Once the correct phase error e has been calculated, it can be used to adjust the phase of oscillator 208 so that the phase of its output signal is substantially identical to the phase of the received MSK signal. Thus, in the embodiment of FIG. 2 (and in the embodiment of FIG. 3, described below), blocks 218, 220, 222, 224, 226, 227, 228, 229 and 230 provide a phase error means for determining the phase error between the carrier of an MSK transmission and the output of the oscillator in the quadrature circuit. If oscillator 208 is a conventional analog VCO, the phase error signal e can be coupled to the control input of the VCO through a non-illustrated digital to analog converter. Once the phase of oscillator 208 has been synchronized to the phase of the carrier of the received MSK signal, the I and Q channel baseband signals (the outputs of filters 212 and 214) can be coupled to a non-illustrated quadrature MSK demodulator. Such demodulators are well known in the art.

A second embodiment of the invention is illustrated in FIG. 3. Referring to this figure, antenna 202, mixers 204 and 206, phase shifter 210 and filters 212 and 214 are as described with reference to FIG. 2. Oscillator 302, however, is not a phase controlled oscillator, as was oscillator 208 of FIG. 2. Instead, oscillator 302 may be any well known oscillator having an output frequency approximately equal to the carrier frequency of the received MSK signal. In addition, multipliers 218 and 220, orthogonal functions 222 and 224, integrators 226 and 227, and phase error algorithm 230 are also as described above with reference to FIG. 2.

The primary distinction between these two embodiments is that the phase error e is not utilized in the embodiment of FIG. 3 to adjust the phase of the local oscillator (208) of the quadrature circuit, as it was in the embodiment of FIG. 2. Instead, the cosine and sine of the phase error e are computed in blocks 304 and 306, respectively. The cosine of the phase error e is then multiplied by the I-channel signal and the Q-channel signal in multiplier blocks 308 and 314, respectively. Similarly, the sine of the phase error e is multiplied by the Q-channel signal and the I-channel signal in multiplier blocks 310 and 312, respectively. The output of multiplier blocks 308 and 310 are then summed in block 316, the output of which is a corrected I-channel signal I'(t). Similarly, the output of multiplier blocks 312 and 314 are summed in block 318, the output of which is a corrected Q-channel signal Q'(t). Thus, blocks 304, 306, 308, 310, 312, 314, 316, and 318 provide a correction means for generating a corrected baseband signal. This corrected baseband signal includes a corrected I-channel component in which any quadrature component of the MSK transmission is substantially attenuated, and a corrected Q-channel component in which any in-phase component is substantially attenuated. The corrected I-channel I'(t) and corrected Q-channel Q'(t) signals are then coupled to the non-illustrated quadrature MSK demodulator that was described above with reference to FIG. 2.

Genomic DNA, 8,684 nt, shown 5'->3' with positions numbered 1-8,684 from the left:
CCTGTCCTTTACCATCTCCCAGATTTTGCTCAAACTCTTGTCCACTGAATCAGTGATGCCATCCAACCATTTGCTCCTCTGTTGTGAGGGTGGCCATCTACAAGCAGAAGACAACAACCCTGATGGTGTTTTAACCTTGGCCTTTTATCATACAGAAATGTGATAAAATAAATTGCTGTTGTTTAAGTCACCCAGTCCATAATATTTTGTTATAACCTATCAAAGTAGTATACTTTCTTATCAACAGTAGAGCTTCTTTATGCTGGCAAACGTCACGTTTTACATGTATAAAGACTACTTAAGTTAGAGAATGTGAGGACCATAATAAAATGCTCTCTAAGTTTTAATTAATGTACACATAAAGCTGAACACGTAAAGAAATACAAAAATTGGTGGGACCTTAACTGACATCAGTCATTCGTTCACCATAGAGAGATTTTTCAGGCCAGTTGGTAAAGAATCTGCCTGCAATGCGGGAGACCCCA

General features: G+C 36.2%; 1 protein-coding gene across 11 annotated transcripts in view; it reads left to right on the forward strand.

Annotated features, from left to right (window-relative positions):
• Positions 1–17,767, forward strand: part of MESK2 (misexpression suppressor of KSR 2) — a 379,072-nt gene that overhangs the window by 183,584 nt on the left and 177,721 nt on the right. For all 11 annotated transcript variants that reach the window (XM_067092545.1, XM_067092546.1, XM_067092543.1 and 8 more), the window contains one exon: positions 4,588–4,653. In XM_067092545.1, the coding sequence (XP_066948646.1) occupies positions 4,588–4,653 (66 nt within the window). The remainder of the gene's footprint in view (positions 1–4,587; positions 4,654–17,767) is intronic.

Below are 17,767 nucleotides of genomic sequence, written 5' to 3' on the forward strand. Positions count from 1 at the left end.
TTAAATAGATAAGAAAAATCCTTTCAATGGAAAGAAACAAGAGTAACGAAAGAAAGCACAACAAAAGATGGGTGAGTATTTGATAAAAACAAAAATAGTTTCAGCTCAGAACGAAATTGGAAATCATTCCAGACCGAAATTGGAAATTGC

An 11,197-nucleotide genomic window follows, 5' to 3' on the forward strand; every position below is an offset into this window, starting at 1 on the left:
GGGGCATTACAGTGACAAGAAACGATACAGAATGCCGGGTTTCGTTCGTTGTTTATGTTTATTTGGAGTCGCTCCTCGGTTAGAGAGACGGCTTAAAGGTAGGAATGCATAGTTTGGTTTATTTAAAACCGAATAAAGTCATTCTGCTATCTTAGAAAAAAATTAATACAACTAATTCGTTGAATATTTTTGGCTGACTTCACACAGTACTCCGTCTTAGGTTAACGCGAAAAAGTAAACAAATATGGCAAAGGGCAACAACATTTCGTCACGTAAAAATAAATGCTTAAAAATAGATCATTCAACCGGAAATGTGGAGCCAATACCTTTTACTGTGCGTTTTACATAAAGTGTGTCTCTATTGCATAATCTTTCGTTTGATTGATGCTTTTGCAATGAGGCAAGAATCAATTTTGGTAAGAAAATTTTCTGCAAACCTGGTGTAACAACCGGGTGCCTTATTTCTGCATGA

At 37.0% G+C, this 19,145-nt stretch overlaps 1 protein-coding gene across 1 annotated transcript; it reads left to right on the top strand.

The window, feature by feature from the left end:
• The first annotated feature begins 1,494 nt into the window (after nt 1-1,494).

In the embodiment of FIG. 3, the timing for DSP 216 is established by discriminator 232, limiter 234 and PLL 236, as described above with reference to the embodiment of FIG. 2.

Although the preferred embodiments illustrated in FIGS. 2 and 3 utilize a digital signal processor, the invention may also be practiced by implementing the functions that are performed by the DSP with digital or analog hardware. Similarly, if the frequency of the received MSK signal (or the IF frequency output of the receiver front end described above) is low enough, mixers 204 and 206, oscillator 208 or 302, phase shifter 210, and low pass filters 212 and 214 could be implemented using digital circuitry, or the received MSK signal can be digitized and these functions can be performed in the DSP.

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Referenced by
Citing PatentFiling datePublication dateApplicantTitle
US5249204 *Aug 12, 1991Sep 28, 1993Motorola, Inc.Circuit and method for phase error correction in a digital receiver
US5274672 *Oct 31, 1991Dec 28, 1993Motorola, Inc.Optimized clock recovery for an MSK system
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Classifications
U.S. Classification375/336, 329/300, 329/302, 375/340
International ClassificationH04L27/22, H04L27/18
Cooperative ClassificationH04L27/22
European ClassificationH04L27/22
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Aug 2, 1993FPAYFee payment
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Feb 19, 1998REMIMaintenance fee reminder mailed
Jul 19, 1998LAPSLapse for failure to pay maintenance fees
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Effective date: 19980722